"Maybe that's why you get so irritated at anything that involves NOT being a hermit," said one of my closest friends and all-around life coaches. "You make it into too big of a production in your mind."
You feel powerless, knowing full well there is no way you can ever accomplish that "big production" you painted such a pretty picture of in your mind. (Especially since you procrastinated the entire thing until the last minute--because you didn't really want to do it in the first place, or you refused to ask for or accept help because you were completely determined you could do it on your own, or both--to the point where even the smallest hiccup in execution now throws you into a total meltdown.)
So you do nothing. You give up. You call in sick. You come up with an excuse. You cancel the whole thing and you crawl into bed. And then you lie there and stare at the ceiling and do what? That's right, you feel guilty. And the cycle starts all over again.
But do you know what the beauty of being stuck in a cycle is? At any point you can get off.
And the whole thing will stop.
What's the best way to do that? What's the best way to stop trying so hard to live up to expectations, or panicking and feeling powerless when you can't?
Insert infamous life-coach advice here:
"Just be who you are... I know who I am. I'm comfortable with me. I know what's expected of me and for the most part I'm aware of my deficiencies... I still act in many ways based on others' expectations, but typically it is people with higher priority now."
That's great, but how do I do that? How do I go about finding "me"? And doesn't my "me" change over time? And what if my "me" doesn't fit into what other people think my "me" should be?
Finding My "Me" (and the expectations that go with it)
After a few (sometimes painfully introspective) conversations with a couple different personal life coaches, our Bishop, and my number 1 counselor, Josh, I came up with a game plan for how I was going to answer those questions: An entire "week of introspection" (which originally would have included a weekend-long camping trip if not for the seemingly erroneous 3-day-straight thunder storm warnings), where I would cut off nearly all connection to the outside world and ponder a barrage of different sources of guidance and direction.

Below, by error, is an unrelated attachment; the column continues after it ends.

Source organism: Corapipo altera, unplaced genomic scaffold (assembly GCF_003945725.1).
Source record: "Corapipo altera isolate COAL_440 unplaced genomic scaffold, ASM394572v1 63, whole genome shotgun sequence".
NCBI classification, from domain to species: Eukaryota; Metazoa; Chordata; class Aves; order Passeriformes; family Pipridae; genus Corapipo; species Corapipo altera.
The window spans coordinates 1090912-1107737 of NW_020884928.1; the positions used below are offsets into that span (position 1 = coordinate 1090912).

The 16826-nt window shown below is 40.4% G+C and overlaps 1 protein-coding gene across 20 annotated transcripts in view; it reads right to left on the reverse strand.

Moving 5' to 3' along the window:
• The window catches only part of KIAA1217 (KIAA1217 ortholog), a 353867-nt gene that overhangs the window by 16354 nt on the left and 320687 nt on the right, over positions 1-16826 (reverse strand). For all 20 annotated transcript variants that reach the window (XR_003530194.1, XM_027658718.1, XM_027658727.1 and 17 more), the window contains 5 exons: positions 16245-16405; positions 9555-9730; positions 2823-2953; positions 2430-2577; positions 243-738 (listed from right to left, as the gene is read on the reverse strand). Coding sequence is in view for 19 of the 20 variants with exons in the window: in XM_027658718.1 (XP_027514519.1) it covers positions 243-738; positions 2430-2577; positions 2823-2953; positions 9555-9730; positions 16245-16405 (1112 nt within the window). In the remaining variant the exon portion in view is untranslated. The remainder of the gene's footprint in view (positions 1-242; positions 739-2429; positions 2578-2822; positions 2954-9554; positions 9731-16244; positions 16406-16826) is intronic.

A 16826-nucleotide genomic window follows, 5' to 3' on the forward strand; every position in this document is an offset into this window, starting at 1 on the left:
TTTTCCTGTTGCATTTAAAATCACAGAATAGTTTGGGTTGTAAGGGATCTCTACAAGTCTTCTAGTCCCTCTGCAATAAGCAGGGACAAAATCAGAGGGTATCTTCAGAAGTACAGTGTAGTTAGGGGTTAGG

And I had some amazingly insightful results.
1. Go to the Temple:
My greatest source of guidance, there was no place better to more deeply and soulfully find the answers to "Who am I?" and "What is expected of me?" than within the sacred walls of the holy temple. In the space of only a few hours I was able to find inspiration and insight which I had been desperately searching for for months. I'd like to be able to say the whole experience was a pleasant one, but I'm afraid it was quite the opposite. Thanks to the now-too-small-to-zip-up dress I hadn't put on in years and the debauchery that was loosing my proxy name card--to feeling the incredible weight of chastisement upon my shoulders at the realization that I, in fact, had not been keeping my covenants at all (seriously, no wonder I was struggling so badly) and the difficult conversation with my companion that ensued because of it--my feelings of utter inadequacy were best described in the concerned expression of the sweet sister worker who obviously could sense my uneasiness as I stepped out the door. "Please come back again," she sincerely pleaded. I smiled and nodded politely, though at the time I had absolutely no intention to. Ever.
"Who am I?" I think to myself as I stare out the passenger side window at the endless waves of rolling pastures between the temple and my house. "Entirely too far gone, it would seem."
But by the end of the day, after a two-hour dinner and a four-hour drive (along with a six-hour conversation), I realized I had a choice. I could either woefully accept that my "me" was terminally flawed, hopelessly hardened, and invariably screwed. Or I could force aside my fear, doubt, and despair, embrace the fullness of the grace and healing power of the Atonement, and actively work towards the "me" I was always meant to be. The "me" that I had chosen to be.
Fortunately despite my pride and lack of enthusiasm at the thought of all the work involved with the latter, I deemed the consequences of the first option to be overwhelmingly depressing.
And downright scary.
2. My Patriarchal Blessing:
I can still remember the day I received my patriarchal blessing. At 14 years old, I sat through the sacrament meeting with my father, glancing every few minutes at the man who sat up on the stand in my tiny branch next to the branch president. We hadn't heard his introduction nor had we been informed that the patriarch would be visiting from the stake on that particular Sunday, but I knew exactly who he was. I found out later he had picked me out of the small crowd as well, also "recognizing" me without need for introduction, and knowing full-well that I was the young woman for whom he had made the over hour-long drive.